A consensus is forming on state employee pension solutions

Illinois politicians won’t find the courage needed to honestly address the government employee pension mess they helped create until they admit that they are mostly clueless about how to address the larger political problem.

The more you study the pension problem the simpler the solution becomes. What they’ll have to do once they’re elected is apparent – even if the candidates don’t get into specifics during the campaign.

Adam Summers has a study posted on the Reason Foundation website about how to fix California’s public pension crisis – and the parallels with Illinois are abundant. What he writes about the Golden State’s problem could’ve easily been written about the Land of Lincoln:

“California’s $19 billion budget deficit seems to worsen by the day, but an even larger financial crisis is brewing in the state’s pension system. Over the last two decades, state lawmakers have bestowed massive pension and benefit increases upon government workers. Unfortunately, taxpayers are now getting the bills for these handouts.”

Summers’ solutions mirror those of Illinois pension expert Bill Zettler. Here are examples from the Reason Foundation study:

Recommendations

  • Perform an evaluation of wages and benefits offered in the private sector and adjust all future state employee compensation so that it is in line with this standard. Repeat such an evaluation every five years.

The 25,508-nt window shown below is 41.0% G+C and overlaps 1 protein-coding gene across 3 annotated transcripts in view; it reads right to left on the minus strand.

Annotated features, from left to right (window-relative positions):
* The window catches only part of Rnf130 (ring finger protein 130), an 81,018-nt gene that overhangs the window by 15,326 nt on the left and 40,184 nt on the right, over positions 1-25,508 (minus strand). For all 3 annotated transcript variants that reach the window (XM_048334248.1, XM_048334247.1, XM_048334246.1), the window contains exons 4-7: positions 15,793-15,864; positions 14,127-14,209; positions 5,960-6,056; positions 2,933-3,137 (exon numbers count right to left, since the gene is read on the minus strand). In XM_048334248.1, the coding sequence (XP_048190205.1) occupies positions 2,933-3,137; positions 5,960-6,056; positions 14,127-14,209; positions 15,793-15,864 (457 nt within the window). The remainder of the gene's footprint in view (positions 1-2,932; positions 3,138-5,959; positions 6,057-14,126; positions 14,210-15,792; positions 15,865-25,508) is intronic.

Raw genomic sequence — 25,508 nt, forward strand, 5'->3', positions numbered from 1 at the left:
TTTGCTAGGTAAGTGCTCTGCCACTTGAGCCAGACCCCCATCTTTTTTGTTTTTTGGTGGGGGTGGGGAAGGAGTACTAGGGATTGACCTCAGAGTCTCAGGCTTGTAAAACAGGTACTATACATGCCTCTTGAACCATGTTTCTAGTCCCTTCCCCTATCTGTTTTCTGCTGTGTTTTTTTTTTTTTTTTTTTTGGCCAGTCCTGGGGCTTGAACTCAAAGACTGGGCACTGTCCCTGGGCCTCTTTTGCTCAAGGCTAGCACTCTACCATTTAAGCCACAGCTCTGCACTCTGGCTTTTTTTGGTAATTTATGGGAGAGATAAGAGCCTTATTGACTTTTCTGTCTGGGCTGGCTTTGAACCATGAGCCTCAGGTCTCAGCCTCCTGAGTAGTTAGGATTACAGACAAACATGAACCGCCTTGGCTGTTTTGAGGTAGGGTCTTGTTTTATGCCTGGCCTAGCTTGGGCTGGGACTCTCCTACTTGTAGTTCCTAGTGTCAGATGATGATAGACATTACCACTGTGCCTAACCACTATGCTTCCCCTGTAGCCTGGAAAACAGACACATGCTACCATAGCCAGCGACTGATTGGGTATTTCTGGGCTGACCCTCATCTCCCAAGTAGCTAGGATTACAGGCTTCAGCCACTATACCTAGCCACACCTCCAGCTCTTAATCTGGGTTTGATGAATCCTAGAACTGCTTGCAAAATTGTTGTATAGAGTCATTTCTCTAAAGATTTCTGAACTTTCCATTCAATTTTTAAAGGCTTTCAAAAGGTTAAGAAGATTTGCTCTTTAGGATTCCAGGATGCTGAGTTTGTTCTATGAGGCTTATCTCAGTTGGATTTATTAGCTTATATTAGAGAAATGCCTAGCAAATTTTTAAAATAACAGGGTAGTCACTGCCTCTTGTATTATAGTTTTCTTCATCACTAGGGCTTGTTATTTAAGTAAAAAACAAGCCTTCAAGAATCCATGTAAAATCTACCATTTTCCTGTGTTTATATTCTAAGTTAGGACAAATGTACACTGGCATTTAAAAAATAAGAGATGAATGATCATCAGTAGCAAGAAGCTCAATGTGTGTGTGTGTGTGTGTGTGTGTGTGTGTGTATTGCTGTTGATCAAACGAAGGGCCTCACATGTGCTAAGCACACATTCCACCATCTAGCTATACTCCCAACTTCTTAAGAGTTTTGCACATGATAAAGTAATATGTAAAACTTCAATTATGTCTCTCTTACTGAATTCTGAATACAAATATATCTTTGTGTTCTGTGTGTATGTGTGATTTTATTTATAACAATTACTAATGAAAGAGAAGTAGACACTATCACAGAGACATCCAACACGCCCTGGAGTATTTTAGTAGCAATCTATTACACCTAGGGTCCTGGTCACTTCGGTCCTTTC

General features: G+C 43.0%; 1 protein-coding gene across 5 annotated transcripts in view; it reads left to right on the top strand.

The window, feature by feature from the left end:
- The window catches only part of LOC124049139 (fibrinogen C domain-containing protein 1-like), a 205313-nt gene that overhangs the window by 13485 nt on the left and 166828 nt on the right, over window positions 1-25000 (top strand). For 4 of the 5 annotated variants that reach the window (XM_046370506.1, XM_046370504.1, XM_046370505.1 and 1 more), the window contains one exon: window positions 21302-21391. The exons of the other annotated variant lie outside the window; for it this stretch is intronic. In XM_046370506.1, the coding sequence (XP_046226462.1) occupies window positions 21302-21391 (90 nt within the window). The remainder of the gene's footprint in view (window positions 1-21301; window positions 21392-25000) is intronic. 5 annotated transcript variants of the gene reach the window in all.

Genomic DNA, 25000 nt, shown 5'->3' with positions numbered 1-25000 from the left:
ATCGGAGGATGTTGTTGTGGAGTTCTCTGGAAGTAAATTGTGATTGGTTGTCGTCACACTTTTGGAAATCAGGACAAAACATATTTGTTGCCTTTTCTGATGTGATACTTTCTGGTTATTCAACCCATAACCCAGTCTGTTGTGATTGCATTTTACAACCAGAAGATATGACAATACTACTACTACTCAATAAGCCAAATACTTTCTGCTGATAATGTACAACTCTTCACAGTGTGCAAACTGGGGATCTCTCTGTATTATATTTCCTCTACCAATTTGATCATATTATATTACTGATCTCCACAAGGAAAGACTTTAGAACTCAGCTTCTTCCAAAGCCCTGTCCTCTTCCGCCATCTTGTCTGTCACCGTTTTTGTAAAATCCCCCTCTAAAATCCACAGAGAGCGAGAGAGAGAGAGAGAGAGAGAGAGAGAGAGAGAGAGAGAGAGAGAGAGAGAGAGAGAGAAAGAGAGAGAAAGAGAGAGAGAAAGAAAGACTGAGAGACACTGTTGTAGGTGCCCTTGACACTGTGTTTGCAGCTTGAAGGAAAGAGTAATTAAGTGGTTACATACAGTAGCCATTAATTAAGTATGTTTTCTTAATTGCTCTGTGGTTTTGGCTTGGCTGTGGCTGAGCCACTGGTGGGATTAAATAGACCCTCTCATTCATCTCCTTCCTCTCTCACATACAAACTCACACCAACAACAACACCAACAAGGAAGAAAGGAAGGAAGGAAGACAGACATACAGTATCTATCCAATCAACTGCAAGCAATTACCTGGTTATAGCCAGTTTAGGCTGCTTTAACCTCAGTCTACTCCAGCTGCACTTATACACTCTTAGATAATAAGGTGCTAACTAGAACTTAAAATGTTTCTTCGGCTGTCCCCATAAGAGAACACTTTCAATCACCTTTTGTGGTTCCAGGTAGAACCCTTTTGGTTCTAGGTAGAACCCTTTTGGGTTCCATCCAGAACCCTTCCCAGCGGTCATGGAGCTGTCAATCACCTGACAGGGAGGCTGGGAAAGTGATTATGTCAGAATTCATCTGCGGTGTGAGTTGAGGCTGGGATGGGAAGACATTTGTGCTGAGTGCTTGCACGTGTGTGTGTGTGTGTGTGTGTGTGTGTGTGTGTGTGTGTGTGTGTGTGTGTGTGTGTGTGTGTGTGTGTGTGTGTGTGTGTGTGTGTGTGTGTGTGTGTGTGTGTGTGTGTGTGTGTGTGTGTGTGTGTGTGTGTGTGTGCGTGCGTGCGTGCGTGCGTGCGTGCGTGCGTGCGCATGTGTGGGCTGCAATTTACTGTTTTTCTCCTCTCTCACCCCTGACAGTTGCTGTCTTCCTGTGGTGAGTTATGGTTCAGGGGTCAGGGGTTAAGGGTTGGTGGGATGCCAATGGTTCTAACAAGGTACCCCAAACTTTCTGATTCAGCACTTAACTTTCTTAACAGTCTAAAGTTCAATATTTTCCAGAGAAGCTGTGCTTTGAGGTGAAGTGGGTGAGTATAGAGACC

• Adopt more conservative investment strategies and more conservative discount rate assumptions for current employees’ defined-benefit plans.
  • Eliminate “air-time” purchases to reduce pension spiking and discourage early retirement.
  • Require employees who have previously retired to forfeit their retirement checks while they are on the state’s payroll to avoid double-dipping, as over 5,000 former state employees are doing today.

Bill Zettler’s must-read articles on outlining the solutions for Illinois’ government employee pension mess are found here. In order to make it as simple as possible, Bill has described the problem with what he calls “The Four Rules of “Too”:

  1. Salaries are “Too” high.
  2. Employee contributions are “Too” low.
  3. Retirements are “Too” early.
  4. Pensions are “Too” high.

Bill Zettler points out that only 5 percent of taxpayers are government employees. That means 95 percent aren’t. Doesn’t it follow that it should be easy for our elected leaders to rally the 95 to out-vote the 5?

“Easy” is a relative term when you’re dealing with the kinds of people who run for public office. As talented as they might seem, they still mostly stumble when it comes to their most important job – which is moving public opinion.

©2010 John Francis Biver